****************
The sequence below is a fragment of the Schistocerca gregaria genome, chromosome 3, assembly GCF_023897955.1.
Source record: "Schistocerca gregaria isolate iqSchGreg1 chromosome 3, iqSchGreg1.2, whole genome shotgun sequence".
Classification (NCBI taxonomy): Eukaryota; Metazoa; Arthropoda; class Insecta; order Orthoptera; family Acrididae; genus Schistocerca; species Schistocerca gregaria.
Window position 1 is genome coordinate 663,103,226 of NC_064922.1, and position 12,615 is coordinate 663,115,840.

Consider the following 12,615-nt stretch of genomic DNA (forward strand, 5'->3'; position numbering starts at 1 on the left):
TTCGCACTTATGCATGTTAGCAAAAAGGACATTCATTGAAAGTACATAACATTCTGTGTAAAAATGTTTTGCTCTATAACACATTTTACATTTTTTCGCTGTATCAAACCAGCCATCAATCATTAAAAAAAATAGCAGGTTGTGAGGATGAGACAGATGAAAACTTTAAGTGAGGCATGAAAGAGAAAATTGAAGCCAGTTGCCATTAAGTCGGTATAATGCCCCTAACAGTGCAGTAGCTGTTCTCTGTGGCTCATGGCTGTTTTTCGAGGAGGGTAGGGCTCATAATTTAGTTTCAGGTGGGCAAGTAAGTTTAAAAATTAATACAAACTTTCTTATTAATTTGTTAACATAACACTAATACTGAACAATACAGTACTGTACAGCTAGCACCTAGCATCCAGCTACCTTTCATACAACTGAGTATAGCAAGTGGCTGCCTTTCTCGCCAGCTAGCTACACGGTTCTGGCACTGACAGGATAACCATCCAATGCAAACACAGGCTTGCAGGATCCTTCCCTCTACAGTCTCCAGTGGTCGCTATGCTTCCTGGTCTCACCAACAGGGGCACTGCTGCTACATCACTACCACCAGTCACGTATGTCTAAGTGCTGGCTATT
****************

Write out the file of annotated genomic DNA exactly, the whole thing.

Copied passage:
The sequence below is a fragment of the Schistocerca gregaria genome, chromosome 3, assembly GCF_023897955.1.
Source record: "Schistocerca gregaria isolate iqSchGreg1 chromosome 3, iqSchGreg1.2, whole genome shotgun sequence".
Classification (NCBI taxonomy): Eukaryota; Metazoa; Arthropoda; class Insecta; order Orthoptera; family Acrididae; genus Schistocerca; species Schistocerca gregaria.
Window position 1 is genome coordinate 663,103,226 of NC_064922.1, and position 12,615 is coordinate 663,115,840.

Consider the following 12,615-nt stretch of genomic DNA (forward strand, 5'->3'; position numbering starts at 1 on the left):
TTCGCACTTATGCATGTTAGCAAAAAGGACATTCATTGAAAGTACATAACATTCTGTGTAAAAATGTTTTGCTCTATAACACATTTTACATTTTTTCGCTGTATCAAACCAGCCATCAATCATTAAAAAAAATAGCAGGTTGTGAGGATGAGACAGATGAAAACTTTAAGTGAGGCATGAAAGAGAAAATTGAAGCCAGTTGCCATTAAGTCGGTATAATGCCCCTAACAGTGCAGTAGCTGTTCTCTGTGGCTCATGGCTGTTTTTCGAGGAGGGTAGGGCTCATAATTTAGTTTCAGGTGGGCAAGTAAGTTTAAAAATTAATACAAACTTTCTTATTAATTTGTTAACATAACACTAATACTGAACAATACAGTACTGTACAGCTAGCACCTAGCATCCAGCTACCTTTCATACAACTGAGTATAGCAAGTGGCTGCCTTTCTCGCCAGCTAGCTACACGGTTCTGGCACTGACAGGATAACCATCCAATGCAAACACAGGCTTGCAGGATCCTTCCCTCTACAGTCTCCAGTGGTCGCTATGCTTCCTGGTCTCACCAACAGGGGCACTGCTGCTACATCACTACCACCAGTCACGTATGTCTAAGTGCTGGCTATT